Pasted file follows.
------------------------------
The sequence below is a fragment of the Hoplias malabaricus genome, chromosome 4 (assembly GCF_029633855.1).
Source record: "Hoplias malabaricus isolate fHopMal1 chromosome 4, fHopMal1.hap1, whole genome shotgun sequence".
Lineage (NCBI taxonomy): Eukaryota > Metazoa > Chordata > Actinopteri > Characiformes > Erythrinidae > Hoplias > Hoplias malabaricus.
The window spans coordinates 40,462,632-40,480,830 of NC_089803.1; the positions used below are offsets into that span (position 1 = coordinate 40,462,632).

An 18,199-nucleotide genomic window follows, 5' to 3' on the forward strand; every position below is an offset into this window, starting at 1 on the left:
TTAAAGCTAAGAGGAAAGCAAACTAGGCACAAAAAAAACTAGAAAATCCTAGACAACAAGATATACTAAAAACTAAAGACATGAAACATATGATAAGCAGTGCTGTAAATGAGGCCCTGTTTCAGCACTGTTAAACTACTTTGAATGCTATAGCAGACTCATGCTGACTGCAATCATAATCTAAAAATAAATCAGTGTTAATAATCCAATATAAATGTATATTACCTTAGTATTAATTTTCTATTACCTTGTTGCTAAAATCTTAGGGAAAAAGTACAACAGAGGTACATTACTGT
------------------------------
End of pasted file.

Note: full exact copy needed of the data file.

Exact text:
The sequence below is a fragment of the Hoplias malabaricus genome, chromosome 4 (assembly GCF_029633855.1).
Source record: "Hoplias malabaricus isolate fHopMal1 chromosome 4, fHopMal1.hap1, whole genome shotgun sequence".
Lineage (NCBI taxonomy): Eukaryota > Metazoa > Chordata > Actinopteri > Characiformes > Erythrinidae > Hoplias > Hoplias malabaricus.
The window spans coordinates 40,462,632-40,480,830 of NC_089803.1; the positions used below are offsets into that span (position 1 = coordinate 40,462,632).

An 18,199-nucleotide genomic window follows, 5' to 3' on the forward strand; every position below is an offset into this window, starting at 1 on the left:
TTAAAGCTAAGAGGAAAGCAAACTAGGCACAAAAAAAACTAGAAAATCCTAGACAACAAGATATACTAAAAACTAAAGACATGAAACATATGATAAGCAGTGCTGTAAATGAGGCCCTGTTTCAGCACTGTTAAACTACTTTGAATGCTATAGCAGACTCATGCTGACTGCAATCATAATCTAAAAATAAATCAGTGTTAATAATCCAATATAAATGTATATTACCTTAGTATTAATTTTCTATTACCTTGTTGCTAAAATCTTAGGGAAAAAGTACAACAGAGGTACATTACTGT